The Time Is Right To Grant Statehood For The Northern Territory
Victor P Taffa
The Northern Territory has a long and proud history and the time is right for Statehood to be granted to The Northern Territory. The Northern Territory was established by New South Wales in 1825. The Northern Territory was transferred to South Australia in 1862 and annexed from South Australia in 1911. The Northern Territory was dissolved in 1927 and reformed in 1931.
The Northern Territory Legislative Council was formed in 1947 and replaced with a Legislative Assembly in 1974. Self Government was granted in 1978. An earlier referendum on Statehood was defeated in 1998 as the issue did not have bi-partisan support between the Country Liberal Party and NT Labor. The issue of statehood now has bi-partisan support from both parties.
It would appear that there is nothing to stop the Northern Territory Government from holding another Referendum on this matter at a time of their choosing. Admission to the Federal Parliament as a State is a different process under the Commonwealth Constitution.
Some key matters to be decided with Statehood are as follows:
The new State would retain the existing boundaries of The Northern Territory. Parts of Western Australia and Queensland would not be annexed off to form a new State of Northern Australia.
OWNERSHIP OF LAND:
Currently people owning properties in New South Wales have title to the land such as Torrens or Strata Title. All land in the Australian Capital Territory is owned by the Commonwealth of Australia. Under Northern Territory Statehood, land title would be the same as in New South Wales and other States.
The new name of the new State would have to be called something other than territory due to the legal status of Statehood. The most appropriate name to call the new State would be Northern Australia. This is in keeping with the current States of Western Australia and South Australia.
The new State of Northern Australia would have a State Premier as opposed to a Chief Minister.
The new State of Northern Australia would have a State Governor as opposed to an Administrator.
The new State of Northern Australia would have a new State Constitution as every other existing State has.
Senate Representation for original States is 12 Senators each. When Northern Australia becomes the 7th State of the Commonwealth the Senate Representation for original States would be 12 Senators per State. Northern Australia would have 6 Senators initially and the ACT would maintain 2 Senators giving the new look Senate 80 Senators instead of the current 76 Senators. The Commonwealth Constitution provides for original states maintaining equal representation and not less than 6 Senators. Australia became a Federation of States on 1 January 1901.
New Look Senate
New South Wales 12
Northern Australia 6
South Australia 12
Western Australia 12
Total Senators 80
*Australian Capital Territory
HOUSE OF REPRESENTATIVES:
The new State of Northern Australia would retain 2 seats in the House of Representatives given that Senate numbers would increase to 6.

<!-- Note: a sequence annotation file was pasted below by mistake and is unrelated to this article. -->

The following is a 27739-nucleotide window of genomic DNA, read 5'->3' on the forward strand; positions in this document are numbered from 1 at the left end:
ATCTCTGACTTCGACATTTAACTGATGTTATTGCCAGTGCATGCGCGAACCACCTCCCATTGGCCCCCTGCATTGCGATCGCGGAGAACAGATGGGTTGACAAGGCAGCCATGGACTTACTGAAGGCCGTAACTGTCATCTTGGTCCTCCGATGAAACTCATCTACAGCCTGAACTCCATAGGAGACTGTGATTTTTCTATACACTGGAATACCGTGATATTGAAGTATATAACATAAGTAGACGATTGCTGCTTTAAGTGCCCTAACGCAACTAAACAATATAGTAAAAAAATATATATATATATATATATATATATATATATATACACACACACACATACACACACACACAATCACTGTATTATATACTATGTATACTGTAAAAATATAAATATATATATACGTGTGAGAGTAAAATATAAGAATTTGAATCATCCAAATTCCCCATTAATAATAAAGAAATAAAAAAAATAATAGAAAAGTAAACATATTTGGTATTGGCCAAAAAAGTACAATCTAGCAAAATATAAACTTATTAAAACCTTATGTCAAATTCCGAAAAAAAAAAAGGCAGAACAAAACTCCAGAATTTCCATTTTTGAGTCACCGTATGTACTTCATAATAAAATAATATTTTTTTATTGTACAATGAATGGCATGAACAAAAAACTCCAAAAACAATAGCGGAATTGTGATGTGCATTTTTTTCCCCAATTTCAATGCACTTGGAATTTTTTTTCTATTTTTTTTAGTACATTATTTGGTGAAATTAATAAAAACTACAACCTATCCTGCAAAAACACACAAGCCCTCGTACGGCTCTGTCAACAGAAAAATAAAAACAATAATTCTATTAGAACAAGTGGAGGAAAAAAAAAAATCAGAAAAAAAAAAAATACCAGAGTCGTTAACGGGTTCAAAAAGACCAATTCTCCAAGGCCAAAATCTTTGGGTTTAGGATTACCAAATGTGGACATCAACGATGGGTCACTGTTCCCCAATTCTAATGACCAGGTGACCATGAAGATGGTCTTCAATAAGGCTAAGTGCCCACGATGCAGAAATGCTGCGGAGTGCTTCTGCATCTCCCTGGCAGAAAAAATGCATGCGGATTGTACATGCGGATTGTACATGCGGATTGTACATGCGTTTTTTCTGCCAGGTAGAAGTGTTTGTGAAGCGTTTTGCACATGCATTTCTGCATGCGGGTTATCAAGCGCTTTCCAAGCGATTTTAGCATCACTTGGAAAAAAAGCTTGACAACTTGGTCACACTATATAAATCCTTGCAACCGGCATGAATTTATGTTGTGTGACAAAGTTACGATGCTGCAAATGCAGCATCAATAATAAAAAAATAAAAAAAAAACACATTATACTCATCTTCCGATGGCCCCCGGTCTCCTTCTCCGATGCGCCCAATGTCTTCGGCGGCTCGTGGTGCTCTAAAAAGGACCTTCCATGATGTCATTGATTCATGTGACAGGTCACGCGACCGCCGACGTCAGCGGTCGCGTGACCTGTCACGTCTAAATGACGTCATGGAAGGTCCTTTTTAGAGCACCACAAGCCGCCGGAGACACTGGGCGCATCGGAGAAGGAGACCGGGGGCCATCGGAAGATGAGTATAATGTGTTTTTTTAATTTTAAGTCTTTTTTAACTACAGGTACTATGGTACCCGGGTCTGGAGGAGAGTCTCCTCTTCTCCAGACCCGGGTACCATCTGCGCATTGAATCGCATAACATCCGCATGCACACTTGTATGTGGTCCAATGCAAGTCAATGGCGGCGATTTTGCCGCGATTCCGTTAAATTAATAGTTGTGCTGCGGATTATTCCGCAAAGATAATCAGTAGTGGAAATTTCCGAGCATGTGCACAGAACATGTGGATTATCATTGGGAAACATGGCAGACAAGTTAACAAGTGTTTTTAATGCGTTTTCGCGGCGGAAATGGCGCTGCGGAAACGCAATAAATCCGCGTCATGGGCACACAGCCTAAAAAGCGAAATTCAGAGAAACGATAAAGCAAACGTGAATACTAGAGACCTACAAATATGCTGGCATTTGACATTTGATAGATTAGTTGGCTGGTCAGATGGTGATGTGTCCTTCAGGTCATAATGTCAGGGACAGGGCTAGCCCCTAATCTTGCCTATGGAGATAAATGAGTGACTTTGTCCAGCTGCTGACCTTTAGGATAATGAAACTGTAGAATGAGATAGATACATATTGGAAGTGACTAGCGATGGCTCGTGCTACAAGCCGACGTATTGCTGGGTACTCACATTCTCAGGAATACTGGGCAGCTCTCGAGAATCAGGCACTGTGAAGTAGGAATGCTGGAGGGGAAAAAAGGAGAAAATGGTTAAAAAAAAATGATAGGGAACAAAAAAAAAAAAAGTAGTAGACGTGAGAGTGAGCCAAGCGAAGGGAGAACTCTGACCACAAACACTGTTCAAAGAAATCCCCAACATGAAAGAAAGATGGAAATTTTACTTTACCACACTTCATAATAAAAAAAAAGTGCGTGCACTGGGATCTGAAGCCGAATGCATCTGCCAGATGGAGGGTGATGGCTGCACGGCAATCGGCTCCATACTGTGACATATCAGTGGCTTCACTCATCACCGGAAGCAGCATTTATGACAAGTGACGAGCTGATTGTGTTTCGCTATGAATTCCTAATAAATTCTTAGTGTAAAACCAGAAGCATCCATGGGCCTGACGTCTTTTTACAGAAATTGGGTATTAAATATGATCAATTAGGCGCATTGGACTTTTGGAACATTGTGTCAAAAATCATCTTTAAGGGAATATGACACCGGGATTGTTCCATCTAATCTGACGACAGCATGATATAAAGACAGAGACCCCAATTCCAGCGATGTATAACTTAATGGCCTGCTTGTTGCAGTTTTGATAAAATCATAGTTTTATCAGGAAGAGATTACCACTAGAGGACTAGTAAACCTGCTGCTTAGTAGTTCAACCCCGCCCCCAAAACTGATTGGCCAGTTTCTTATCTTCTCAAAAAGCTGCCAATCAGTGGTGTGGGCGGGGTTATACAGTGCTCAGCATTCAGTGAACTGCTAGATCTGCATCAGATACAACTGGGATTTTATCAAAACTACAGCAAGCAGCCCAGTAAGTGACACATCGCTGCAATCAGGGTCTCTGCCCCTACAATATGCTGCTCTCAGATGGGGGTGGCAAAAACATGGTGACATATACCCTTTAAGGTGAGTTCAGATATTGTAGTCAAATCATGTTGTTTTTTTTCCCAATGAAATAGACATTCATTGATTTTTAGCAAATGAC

One suggestion for a new State Flag would be to have the Union Jack in the corner with the other current circular emblem in the middle of the Flag. There should be a public competition for a new State Flag as was the case with the design of the Australian Flag.
VOTES OF FEDERAL REFERENDA:
The Commonwealth Constitution provides that a Referenda or Referendum question be carried by a majority of voters in a majority of States. As the 7th State of the Commonwealth of Australia the granting of Statehood to the Northern Territory would not affect s.128 of the Commonwealth Constitution.
Statehood for The Northern Territory provides for Constitutional certainty that people in New South Wales, Queensland, South Australia, Tasmania, Victoria and Western Australia have had since Federation in 1901.
Statehood for The Northern Territory provides certainty for Territory Governments keeping mining royalties. Statehood gives The Northern Territory a new direction for the 21st Century.
Statehood gives The Northern Territory legal powers that all six existing States have and are not as such beholden or owned by the Federal Parliament.
Statehood allows The Northern Territory to compete in the Sheffield Shield cricket competition. The Sheffield Shield is a cricket competition between the six States of Australia.
Some people in the Australian Capital Territory (A.C.T.) have also argued for Statehood. The A.C.T. was created as an administrative capital for the Commonwealth of Australia. The A.C.T. is much smaller in size than The Northern Territory.
Statehood would not affect land agreements made for various aboriginal people. Such agreements would simply transfer from the Commonwealth to the new State.
Statehood would ensure that all Supreme Court rulings made in The Northern Territory would remain paramount in the new State.
There are some people that seek to abolish States and simply have Federal and Local Governments. The reduction of a tier of Government will mean the abolition of The Northern Territory Government and the A.C.T. Government. Abolition of States takes away peoples legal rights and political representation.
Political Power in a democracy is fragile. Australia has one of the oldest continuing democracies in the world. Our democracy is what our Army, Navy and Air Force defend. Australia was attacked by Japan during World War II and Darwin was bombed on numerous occasions.
Not only should Australia retain three tiers of Government but The Northern Territory also becomes the 7th State of Australia.